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Kazakstan: Free Speech in Danger
As part of the ongoing media crackdown in Kazakstan, the authorities are deploying laws against incitement and extremism to discredit their critics and suppress press freedom, participants of an event in London this week said.
The February 25 debate, “Kazakh Night: Celebrating Free Speech from a Country Without” was hosted by Article 19 and brought together media and rights activists to discuss the challenges facing freedom of expression in Kazakstan.
“We wanted to show the trend that independent media and anyone who wants to criticise are at risk,” Nathalie Losekoot, senior programme officer at Article 19, said.
Speaking at the event, Tamara Kaleeva, head of the media support group Adil Soz, described the difficulties facing journalists from recently banned opposition media outlets.
In December, a court in Almaty banned eight newspapers and 23 websites affiliated to the Respublika newspaper along with the K+ satellite TV channel, Stan TV and the Vzglyad newspaper, on the grounds that they articulated extremist views.
Some of these media outlets are connected to the Alga opposition party and to Mukhtar Ablyazov, a former banker and now regime opponent living in exile.
Kaleeva noted that these news outlets were the only ones in Kazakstan to provide consistent coverage of months of oil industry strikes in 2011, and their violent culmination in December that year, when police fired into crowds of protesters in the western town of Janaozen, leaving 16 dead.
In the aftermath of Janaozen, oil workers were imprisoned, the Alga political party was shut down and its leader Vladimir Kozlov jailed, and opposition media linked to Alga were accused of stirring up the 2011 industrial unrest.
Johann Bihr, head of the Eastern Europe and Central Asia desk at Reporters Without Borders, pointed out that opposition media with no connection to Ablyazov were also being targeted. He cited the closure in January of the independent newspaper Molodezhnaya Gazeta, which had reported on trade union activism and protests at the copper and zinc mining giant Kazakhmys.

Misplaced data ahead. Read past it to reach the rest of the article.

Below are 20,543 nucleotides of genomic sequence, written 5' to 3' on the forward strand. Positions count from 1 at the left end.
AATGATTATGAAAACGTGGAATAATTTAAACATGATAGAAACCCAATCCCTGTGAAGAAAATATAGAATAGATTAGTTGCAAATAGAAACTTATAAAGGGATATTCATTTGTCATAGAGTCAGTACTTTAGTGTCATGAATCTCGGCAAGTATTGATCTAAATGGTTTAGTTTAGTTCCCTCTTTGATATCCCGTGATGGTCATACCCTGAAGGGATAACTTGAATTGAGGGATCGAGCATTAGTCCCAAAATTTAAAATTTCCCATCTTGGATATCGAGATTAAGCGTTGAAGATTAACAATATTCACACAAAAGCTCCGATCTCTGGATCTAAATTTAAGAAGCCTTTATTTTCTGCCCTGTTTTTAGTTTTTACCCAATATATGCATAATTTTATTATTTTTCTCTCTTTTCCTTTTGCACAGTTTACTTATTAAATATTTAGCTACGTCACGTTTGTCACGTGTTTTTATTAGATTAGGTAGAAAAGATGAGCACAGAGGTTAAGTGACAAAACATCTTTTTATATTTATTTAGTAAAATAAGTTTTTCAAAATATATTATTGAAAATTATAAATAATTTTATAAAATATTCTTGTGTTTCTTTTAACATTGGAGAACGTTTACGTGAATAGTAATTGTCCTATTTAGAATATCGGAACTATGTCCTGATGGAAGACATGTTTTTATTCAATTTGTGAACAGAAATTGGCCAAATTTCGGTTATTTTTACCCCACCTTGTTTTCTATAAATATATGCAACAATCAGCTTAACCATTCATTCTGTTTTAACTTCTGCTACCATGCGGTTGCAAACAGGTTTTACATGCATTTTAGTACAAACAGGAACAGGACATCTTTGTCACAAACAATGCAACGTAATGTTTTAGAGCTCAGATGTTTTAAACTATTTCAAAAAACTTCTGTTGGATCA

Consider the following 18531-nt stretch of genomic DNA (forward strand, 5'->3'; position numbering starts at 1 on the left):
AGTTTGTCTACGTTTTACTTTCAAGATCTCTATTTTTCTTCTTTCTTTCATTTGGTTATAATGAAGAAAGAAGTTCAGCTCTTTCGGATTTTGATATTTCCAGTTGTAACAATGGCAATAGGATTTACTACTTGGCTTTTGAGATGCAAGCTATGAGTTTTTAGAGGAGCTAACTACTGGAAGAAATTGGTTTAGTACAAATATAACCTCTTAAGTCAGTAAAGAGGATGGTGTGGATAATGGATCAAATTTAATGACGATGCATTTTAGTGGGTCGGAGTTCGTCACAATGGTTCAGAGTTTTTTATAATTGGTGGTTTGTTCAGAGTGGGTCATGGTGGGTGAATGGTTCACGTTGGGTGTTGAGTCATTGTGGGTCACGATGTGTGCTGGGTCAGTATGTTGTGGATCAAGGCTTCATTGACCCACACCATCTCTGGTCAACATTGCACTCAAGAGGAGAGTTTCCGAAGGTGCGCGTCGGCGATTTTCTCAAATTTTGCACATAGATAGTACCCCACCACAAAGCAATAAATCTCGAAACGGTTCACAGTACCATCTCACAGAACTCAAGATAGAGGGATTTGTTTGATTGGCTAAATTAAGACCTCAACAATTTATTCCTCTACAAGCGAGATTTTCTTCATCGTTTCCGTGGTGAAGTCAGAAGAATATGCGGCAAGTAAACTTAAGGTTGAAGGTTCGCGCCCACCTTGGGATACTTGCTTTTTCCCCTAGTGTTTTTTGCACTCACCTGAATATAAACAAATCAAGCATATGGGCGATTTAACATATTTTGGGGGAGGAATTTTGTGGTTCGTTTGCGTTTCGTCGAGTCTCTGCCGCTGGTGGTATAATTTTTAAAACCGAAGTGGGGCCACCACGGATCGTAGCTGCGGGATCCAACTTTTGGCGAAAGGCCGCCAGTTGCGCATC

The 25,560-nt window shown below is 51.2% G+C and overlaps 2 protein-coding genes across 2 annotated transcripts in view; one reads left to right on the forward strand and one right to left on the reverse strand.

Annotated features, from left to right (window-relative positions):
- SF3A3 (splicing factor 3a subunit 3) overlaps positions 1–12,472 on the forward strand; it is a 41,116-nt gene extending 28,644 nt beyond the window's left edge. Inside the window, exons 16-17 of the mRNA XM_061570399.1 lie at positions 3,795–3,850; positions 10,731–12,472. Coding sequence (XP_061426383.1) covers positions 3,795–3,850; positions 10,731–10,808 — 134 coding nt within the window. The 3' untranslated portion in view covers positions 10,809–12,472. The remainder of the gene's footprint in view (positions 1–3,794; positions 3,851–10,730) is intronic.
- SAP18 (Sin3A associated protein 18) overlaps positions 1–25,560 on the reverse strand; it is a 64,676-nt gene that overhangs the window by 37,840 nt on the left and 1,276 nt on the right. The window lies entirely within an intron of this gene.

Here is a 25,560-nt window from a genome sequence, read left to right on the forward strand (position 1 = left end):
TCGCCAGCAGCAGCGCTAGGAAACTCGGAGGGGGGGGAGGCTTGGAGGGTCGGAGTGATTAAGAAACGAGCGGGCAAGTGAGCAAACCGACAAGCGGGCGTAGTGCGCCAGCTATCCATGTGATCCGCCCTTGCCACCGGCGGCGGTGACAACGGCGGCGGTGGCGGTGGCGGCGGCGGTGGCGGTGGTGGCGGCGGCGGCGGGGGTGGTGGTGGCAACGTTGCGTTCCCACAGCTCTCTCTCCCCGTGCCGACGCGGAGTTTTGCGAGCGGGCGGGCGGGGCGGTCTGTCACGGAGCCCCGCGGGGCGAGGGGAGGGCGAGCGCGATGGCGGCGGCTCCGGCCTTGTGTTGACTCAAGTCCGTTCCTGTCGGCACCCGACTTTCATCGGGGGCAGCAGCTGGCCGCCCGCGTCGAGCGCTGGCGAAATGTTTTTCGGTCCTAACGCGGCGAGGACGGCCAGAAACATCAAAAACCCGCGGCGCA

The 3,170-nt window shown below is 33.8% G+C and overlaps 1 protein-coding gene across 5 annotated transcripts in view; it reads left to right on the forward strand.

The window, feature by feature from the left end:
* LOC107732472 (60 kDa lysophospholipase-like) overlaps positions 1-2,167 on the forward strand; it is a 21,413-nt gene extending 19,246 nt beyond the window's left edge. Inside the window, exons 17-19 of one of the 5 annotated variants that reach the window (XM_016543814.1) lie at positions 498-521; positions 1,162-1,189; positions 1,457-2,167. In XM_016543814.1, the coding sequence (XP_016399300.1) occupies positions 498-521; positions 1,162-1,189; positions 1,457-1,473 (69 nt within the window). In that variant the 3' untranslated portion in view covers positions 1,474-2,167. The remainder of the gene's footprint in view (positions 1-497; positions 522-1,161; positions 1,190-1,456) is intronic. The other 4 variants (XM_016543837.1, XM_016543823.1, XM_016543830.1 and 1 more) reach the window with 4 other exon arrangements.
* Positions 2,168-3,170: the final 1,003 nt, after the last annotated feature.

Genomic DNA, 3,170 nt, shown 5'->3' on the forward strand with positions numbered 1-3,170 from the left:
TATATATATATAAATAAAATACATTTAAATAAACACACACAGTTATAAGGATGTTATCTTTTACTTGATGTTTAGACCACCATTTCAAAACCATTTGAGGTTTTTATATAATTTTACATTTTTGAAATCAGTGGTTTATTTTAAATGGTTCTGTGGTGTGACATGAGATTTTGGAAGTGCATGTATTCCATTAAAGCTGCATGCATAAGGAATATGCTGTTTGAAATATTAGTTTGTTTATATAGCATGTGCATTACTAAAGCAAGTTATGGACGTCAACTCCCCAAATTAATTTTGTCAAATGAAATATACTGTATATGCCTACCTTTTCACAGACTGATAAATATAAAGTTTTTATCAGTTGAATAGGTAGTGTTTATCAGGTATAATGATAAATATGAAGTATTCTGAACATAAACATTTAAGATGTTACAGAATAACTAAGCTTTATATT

“This keeps happening to other media,” Bihr said. “Over the past year since Janaozen, we have seen such a wide crackdown that I won’t be sure that any media is safe.”
Speakers at the London event noted that the authorities are using existing criminal laws and passing new ones to legitimise the onslaught on free speech. (See Kazak Media Freedom in Reverse Gear for a rundown of these laws.)
“Journalists in Kazakstan are very concerned, and they have every reason to be. There is a whole legislative straightjacket which surrounds their professional activity,” said Bihr, who visited Kazakstan in January. “The law on inciting social hatred is used in a brand-new manner to suppress dissent and suppress free speech. It was not the case in the past.”
Bihr noted that the vague definition of “social hatred” means that the law can be applied broadly.
“This allows any kind of interpretation by the courts and the courts, since Janaozen, use it to crush free speech,” he said.
In addition, Bihr said, the use of justice ministry experts to provide courts with a legal opinion as to whether published material counts as extremist is questionable.
Andrew Smith, a legal officer with Article 19, said ambiguous legislation was compounded by the lack of a truly independent judiciary in Kazakstan.
“When the judiciary is not playing [its proper] function, there is no check on the government... it is able to do whatever it wants,” Smith said.
Bihr said the media crackdown contravened a number of international conventions to which Kazakstan is a signatory, and flouted the basic principle that restrictions on free expression needed to be proportionate to the danger of unrest and incitement.
“Banning all opposition media is not proportionate,” he added.
Kaleeva noted that the authorities waited nearly a year after Janaozen to move against critical media outlets. The court action against them began on November 20, eight days after an announcement that Kazakstan had secured membership of the UN Human Rights Council.
According to Kaleeva, the media community in Kazakstan sees the action taken to suppress newspapers, websites and TV channels as “a ban on the profession”.
The Kazak evening also featured a poetry reading by imprisoned dissident Aron Atabek, who is serving an 18-year sentence. He was convicted of organising protests against the demolition of a slum area called Shanyrak in 2007. At the end of last 2012, he was placed in solitary confinement in a maximum-security prison for writing a piece critical of President Nursultan Nazarbaev while in jail.
“Criticism comes in different forms. It is not just media. People protest, people write poetry in one way or another,” Losekoot said.
Saule Mukhametrakhimova is IWPR Central Asia editor in London.
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